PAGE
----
Whatever standard that the SLSI establishes for organic manure imports, as per the request of the Minister of Agriculture, will have to comply with the aforesaid provisions of the Plant Protection Act. The so-called fresh shipment, if it is called organic fertiliser/manure, will necessarily contain a concoction of microorganisms, coming in bulk from a foreign environment to that of ours, and this itself could be disastrous, That is exactly why Plant Quarantine Services, the world over ( including Sri Lanka), are so strict in adhering to the relevant regulations. ( In this regard, we are all aware of the havoc created by the tiny Corona virus that, in fact, originated in China.)
In the event a fresh shipment comes, and if the Plant Quarantine officials act in the same manner as they acted when the first shipment came, strictly on scientific principles and in keeping with the regulations, the new shipment should get rejected if the material is really organic manure. So once again are we going to pay a massive compensation and lose VFE once more at this critical juncture; when we are in dire need of the same, to meet basic requirements? It is felt the Government should even at this late stage reconsider its policy on importing commercial quantities of organic manure/fertiliser, which no farmers ever wanted, and hence stop it forthwith, without getting this country into a further muddle.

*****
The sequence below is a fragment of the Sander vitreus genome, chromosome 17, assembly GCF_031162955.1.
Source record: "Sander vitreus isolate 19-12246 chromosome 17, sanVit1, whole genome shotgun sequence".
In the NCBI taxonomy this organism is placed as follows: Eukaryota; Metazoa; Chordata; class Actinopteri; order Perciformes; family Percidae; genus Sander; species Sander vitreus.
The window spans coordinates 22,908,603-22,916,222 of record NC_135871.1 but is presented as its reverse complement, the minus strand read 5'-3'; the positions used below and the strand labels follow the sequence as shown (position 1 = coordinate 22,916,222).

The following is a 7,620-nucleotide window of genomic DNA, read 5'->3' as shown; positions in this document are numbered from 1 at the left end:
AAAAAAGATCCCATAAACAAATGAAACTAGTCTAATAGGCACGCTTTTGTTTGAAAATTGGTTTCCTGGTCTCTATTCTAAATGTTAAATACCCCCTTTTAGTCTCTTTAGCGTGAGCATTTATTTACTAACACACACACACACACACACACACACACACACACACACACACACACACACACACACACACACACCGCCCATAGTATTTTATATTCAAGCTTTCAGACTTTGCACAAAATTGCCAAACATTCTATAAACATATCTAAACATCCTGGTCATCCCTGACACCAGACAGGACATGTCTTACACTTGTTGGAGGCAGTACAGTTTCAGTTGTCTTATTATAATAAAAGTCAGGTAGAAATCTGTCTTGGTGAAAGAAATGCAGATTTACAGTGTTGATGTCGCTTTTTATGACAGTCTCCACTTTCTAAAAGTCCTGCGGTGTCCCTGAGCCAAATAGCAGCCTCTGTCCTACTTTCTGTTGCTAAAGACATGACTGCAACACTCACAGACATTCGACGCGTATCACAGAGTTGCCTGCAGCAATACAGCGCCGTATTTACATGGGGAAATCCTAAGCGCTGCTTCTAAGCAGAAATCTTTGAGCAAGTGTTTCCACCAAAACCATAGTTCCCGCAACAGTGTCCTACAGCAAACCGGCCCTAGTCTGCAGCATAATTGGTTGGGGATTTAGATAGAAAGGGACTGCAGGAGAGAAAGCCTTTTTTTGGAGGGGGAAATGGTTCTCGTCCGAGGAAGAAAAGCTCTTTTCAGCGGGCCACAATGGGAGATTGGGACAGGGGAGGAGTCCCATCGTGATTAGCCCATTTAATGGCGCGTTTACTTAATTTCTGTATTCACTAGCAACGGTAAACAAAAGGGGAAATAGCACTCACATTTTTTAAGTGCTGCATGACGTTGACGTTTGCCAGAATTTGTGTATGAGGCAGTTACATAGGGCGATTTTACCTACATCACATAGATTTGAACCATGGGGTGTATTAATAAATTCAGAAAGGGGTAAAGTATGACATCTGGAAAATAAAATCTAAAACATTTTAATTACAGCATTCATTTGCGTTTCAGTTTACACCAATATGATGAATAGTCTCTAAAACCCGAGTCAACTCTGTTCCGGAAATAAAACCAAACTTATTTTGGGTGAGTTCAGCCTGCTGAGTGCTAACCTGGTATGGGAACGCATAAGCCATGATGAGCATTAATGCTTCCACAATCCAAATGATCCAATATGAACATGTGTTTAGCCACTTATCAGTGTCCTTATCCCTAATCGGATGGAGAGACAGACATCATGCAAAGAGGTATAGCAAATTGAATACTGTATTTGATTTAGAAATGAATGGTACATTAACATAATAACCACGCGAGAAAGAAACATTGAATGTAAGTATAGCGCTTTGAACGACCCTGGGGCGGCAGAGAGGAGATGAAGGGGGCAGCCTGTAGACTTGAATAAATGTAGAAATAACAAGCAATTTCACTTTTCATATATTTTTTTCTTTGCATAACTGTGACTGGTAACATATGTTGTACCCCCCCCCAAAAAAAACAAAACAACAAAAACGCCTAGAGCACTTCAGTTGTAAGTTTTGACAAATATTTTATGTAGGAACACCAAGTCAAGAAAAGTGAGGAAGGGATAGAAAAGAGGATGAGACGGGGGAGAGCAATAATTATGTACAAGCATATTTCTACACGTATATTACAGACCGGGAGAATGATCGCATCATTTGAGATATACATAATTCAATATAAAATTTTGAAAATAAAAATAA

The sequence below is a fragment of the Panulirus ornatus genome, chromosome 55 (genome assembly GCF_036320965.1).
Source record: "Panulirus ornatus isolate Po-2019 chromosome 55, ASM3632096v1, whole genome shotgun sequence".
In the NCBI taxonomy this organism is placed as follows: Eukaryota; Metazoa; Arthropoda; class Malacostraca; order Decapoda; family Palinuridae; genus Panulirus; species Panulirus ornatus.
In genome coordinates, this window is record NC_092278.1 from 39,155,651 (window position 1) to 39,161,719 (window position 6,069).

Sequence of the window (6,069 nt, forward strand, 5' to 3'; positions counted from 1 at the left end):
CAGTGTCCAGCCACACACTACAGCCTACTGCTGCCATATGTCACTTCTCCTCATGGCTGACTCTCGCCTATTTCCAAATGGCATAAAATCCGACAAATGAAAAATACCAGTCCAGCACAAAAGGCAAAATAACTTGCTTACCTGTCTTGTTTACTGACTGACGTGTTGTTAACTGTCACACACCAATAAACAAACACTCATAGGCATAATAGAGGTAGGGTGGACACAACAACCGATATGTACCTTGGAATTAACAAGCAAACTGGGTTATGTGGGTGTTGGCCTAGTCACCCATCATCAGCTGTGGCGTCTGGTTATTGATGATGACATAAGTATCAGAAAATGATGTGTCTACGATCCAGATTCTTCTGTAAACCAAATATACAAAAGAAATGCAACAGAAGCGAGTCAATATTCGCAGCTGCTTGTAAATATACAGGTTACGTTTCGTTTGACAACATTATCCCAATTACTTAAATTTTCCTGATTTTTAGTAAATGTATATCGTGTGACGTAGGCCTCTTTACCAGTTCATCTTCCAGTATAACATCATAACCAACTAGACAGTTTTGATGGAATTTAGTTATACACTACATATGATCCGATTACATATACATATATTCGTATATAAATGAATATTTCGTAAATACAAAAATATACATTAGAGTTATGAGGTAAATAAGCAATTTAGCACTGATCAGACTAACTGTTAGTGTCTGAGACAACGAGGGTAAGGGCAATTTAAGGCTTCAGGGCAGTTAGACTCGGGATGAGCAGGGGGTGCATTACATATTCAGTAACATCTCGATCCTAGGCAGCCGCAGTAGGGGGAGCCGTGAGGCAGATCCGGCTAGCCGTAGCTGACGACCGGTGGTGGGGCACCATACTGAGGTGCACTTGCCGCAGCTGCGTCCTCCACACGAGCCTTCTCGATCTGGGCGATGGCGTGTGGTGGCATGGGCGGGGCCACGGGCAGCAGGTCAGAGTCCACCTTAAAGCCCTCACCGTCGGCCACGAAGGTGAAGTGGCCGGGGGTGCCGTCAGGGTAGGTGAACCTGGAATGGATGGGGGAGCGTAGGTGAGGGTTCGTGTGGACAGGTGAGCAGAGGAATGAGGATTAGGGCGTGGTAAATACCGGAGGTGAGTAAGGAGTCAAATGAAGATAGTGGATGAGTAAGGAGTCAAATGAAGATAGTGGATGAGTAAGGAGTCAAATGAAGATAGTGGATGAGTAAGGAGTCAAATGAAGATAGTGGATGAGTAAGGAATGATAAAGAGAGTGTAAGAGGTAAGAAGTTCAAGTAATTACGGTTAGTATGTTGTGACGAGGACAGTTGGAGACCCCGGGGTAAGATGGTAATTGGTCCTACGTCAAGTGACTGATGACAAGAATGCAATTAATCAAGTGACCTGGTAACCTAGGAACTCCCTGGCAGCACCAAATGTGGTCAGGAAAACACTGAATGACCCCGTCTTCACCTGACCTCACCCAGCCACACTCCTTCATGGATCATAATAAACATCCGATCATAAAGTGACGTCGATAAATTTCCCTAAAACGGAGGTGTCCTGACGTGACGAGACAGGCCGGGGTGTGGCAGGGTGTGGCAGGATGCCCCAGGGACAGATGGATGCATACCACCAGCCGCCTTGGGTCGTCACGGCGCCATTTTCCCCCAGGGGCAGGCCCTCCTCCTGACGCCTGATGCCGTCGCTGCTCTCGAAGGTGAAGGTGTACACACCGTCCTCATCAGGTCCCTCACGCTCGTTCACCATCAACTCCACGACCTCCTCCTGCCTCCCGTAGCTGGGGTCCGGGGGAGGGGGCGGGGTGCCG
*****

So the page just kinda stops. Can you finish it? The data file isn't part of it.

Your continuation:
The best is to produce organic manure/fertiliser on-farms as much as possible, due to the hassle of transporting over large distances, the way it was practiced by some farmers earlier, too, and use it as a soil re-conditioner; along with chemical fertiliser, which will give the much-needed plant nutrients in appreciable quantities, to achieve the required yield levels which will be sufficient to meet the national targets. Organic farming per se has been and can be practiced in Sri Lanka in niches over the years; it is nothing new and is known to give low/moderate yields at high cost, for special markets. Organic farming can never cater to our total national need, and the Government needs to understand this fact and reconsider its policy.